|President Michel Sleiman presiding first cabinet meeting|
There is no doubt that President Bashar Assad’s regime played an essential role in accelerating the formation of the Lebanese government.
Only a Syrian nod could have compelled President Michel Sleiman to approve a Cabinet lineup that will thoroughly marginalize him, and could have made Speaker Nabih Berri surrender a Shiite seat to the Sunni community.
Despite this, we have to wonder whether March 14 did well not to participate in the new team.
From the moment that Saad Hariri’s government was brought down last January, the March 14 parties took an uncompromising position on Najib Mikati, the prime minister designate. Hariri, justifiably, felt betrayed by Mikati and there was much talk of a “coup.” Syria, Hezbollah and their allies did stage a coup, but a constitutional coup within the confines of state institutions.
Mikati, whether by persuasion or compulsion, won over a majority of parliamentarians, which should have been a lesson to March 14: If institutions could be used against the coalition, March 14 could use institutions in its own favor. When you denounce a coup, your duty is to obstruct it.
Instead, the order came down that March 14 was to stand aside and isolate Mikati. There were exceptions. The former prime minister, Fouad Siniora, kept a low-key line open. The former president, Amin Gemayel, tried to find common ground with the prime minister designate.
However, to distance himself from the endeavor, Hariri flew to France. March 14 made unrealistic demands on Mikati, asking him to clarify in writing his position on Hezbollah’s arms and on the Special Tribunal for Lebanon. When he refused, this was portrayed as a lack of seriousness about integrating March 14 into the government.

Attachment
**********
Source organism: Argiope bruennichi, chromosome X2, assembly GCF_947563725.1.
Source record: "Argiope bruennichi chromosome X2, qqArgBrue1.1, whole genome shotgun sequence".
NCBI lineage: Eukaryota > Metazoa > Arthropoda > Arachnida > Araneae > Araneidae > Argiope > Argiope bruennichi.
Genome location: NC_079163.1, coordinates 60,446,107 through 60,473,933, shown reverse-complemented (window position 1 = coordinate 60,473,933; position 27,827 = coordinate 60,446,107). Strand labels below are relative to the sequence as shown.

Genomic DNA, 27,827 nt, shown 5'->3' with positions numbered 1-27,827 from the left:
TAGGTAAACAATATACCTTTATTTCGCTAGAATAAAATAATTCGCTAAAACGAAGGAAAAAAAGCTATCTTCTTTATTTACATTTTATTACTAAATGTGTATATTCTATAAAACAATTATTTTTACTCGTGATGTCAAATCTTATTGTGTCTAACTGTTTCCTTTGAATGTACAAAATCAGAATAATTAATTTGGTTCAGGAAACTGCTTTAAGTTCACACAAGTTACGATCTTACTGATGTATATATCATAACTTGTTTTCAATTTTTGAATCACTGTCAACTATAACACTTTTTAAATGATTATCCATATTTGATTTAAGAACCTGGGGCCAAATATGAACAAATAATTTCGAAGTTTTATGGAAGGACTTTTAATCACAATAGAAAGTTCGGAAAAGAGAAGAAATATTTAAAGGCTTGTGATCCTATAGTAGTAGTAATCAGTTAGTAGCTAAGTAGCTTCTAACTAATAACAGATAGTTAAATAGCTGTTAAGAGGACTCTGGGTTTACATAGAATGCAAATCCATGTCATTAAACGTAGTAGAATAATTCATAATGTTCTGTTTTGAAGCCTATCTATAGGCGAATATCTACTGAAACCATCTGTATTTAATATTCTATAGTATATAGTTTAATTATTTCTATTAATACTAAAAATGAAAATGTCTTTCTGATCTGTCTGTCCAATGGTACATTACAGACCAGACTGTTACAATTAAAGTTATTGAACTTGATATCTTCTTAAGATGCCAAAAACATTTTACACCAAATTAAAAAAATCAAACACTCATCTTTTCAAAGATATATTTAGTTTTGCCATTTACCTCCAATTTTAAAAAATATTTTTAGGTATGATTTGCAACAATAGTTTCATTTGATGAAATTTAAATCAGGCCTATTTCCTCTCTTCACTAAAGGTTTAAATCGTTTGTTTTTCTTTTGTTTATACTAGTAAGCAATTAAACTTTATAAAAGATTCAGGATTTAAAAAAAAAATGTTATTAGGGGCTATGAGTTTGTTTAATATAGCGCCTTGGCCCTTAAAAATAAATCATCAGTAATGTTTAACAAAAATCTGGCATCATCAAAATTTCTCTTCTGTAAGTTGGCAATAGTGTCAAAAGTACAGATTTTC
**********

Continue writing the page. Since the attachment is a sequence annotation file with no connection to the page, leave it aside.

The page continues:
Was that true? Had March 14 declared from the outset that it would participate in the government on condition that it be granted veto power, things might have been different. The veto provision had earlier been respected for March 8 and the Aounists, and March 14’s share in Parliament justified it.
Mikati would have resisted at first, but as his efforts to put together a government floundered, he might have reassessed in order to expand his margin of maneuver, accepting the conditions set by
March 14. But had he persisted in his refusal, that would only have weakened him further, confirming that he was beholden to Hezbollah and Syria, damaging him among Sunnis.
Assume that March 14 did the right thing at the time. Did it do the right thing in not reconsidering its attitude once the situation in Syria began unraveling? Suddenly, the issue was no longer whether Najib Mikati would gain legitimacy if March 14 took part in his government.
It was no longer whether Hezbollah had staged a coup, since the signs, after weeks of deadlock over the Cabinet, were that the momentum of such a coup had been slowed by uncertainty in Syria. The issue was whether March 14 would be in the government or out at a critical juncture in Lebanon’s history, with the Assad regime facing an existential challenge. March 14 did not even debate the question.